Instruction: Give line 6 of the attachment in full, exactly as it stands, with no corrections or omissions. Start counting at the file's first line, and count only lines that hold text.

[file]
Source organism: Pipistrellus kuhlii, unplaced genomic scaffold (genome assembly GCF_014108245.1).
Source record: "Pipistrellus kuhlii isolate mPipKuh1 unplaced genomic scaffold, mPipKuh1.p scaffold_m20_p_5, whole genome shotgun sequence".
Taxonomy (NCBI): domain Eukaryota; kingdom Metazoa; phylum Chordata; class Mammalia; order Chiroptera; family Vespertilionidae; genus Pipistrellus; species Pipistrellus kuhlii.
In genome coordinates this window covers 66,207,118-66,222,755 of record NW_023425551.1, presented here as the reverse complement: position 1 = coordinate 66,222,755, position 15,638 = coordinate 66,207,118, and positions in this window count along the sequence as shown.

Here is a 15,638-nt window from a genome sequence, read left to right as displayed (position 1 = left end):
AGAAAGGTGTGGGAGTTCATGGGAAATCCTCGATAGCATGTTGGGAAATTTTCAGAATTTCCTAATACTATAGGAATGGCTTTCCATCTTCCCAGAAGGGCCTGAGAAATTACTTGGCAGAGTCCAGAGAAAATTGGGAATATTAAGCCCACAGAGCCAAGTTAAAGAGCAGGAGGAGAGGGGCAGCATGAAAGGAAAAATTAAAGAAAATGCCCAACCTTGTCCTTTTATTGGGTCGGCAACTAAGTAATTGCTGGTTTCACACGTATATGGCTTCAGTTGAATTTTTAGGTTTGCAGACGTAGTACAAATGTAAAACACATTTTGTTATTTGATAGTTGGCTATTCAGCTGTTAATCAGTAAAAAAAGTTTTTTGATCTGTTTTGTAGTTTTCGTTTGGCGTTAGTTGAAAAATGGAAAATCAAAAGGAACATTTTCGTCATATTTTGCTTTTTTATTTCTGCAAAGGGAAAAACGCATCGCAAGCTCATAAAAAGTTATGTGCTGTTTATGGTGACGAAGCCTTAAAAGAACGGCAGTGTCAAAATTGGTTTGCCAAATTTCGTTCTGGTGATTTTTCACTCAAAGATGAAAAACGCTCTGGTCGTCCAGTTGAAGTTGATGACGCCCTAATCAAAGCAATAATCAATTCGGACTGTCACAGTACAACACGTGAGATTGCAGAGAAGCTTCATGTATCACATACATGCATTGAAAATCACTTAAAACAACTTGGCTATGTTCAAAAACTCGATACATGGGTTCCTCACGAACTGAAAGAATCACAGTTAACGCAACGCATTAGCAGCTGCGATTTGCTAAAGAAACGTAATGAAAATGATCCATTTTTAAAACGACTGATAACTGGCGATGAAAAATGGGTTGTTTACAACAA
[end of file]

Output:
AGAAAGGTGTGGGAGTTCATGGGAAATCCTCGATAGCATGTTGGGAAATTTTCAGAATTTCCTAATACTATAGGAATGGCTTTCCATCTTCCCAGAAGGGCCTGAGAAATTACTTGGCAGAGTCCAGAGAAAATTGGGAATATTAAGCCCACAGAGCCAAGTTAAAGAGCAGGAGGAGAGGGGCAGCATGAAAGGAAAAATTAAAGAAAATGCCCAACCTTGTCCTTTTATTGGGTCGGCAACTAAGTAATTGCTGGTTTCACACGTATATGGCTTCAGTTGAATTTTTAGGTTTGCAGACGTAGTACAAATGTAAAACACATTTTGTTATTTGATAGTTGGCTATTCAGCTGTTAATCAGTAAAAAAAGTTTTTTGATCTGTTTTGTAGTTTTCGTTTGGCGTTAGTTGAAAAATGGAAAATCAAAAGGAACATTTTCGTCATATTTTGCTTTTTTATTTCTGCAAAGGGAAAAACGCATCGCAAGCTCATAAAAAGTTATGTGCTGTTTATGGTGACGAAGCCTTAAAAGAACGGCAGTGTCAAAATTGGTTTGCCAAATTTCGTTCTGGTGATTTTTCACTCAAAGATGAAAAACGCTCTGGTCGTCCAGTTGAAGTTGATGACGCCCTAATCAAAGCAATAATCAATTCGGACTGTCACAGTACAACACGTGAGATTGCAGAGAAGCTTCATGTATCACATACATGCATTGAAAATCACTTAAAACAACTTGGCTATGTTCAAAAACTCGATACATGGGTTCCTCACGAACTGAAAGAATCACAGTTAACGCAACGCATTAGCAGCTGCGATTTGCTAAAGAAACGTAATGAAAATGATCCATTTTTAAAACGACTGATAACTGGCGATGAAAAATGGGTTGTTTACAACAA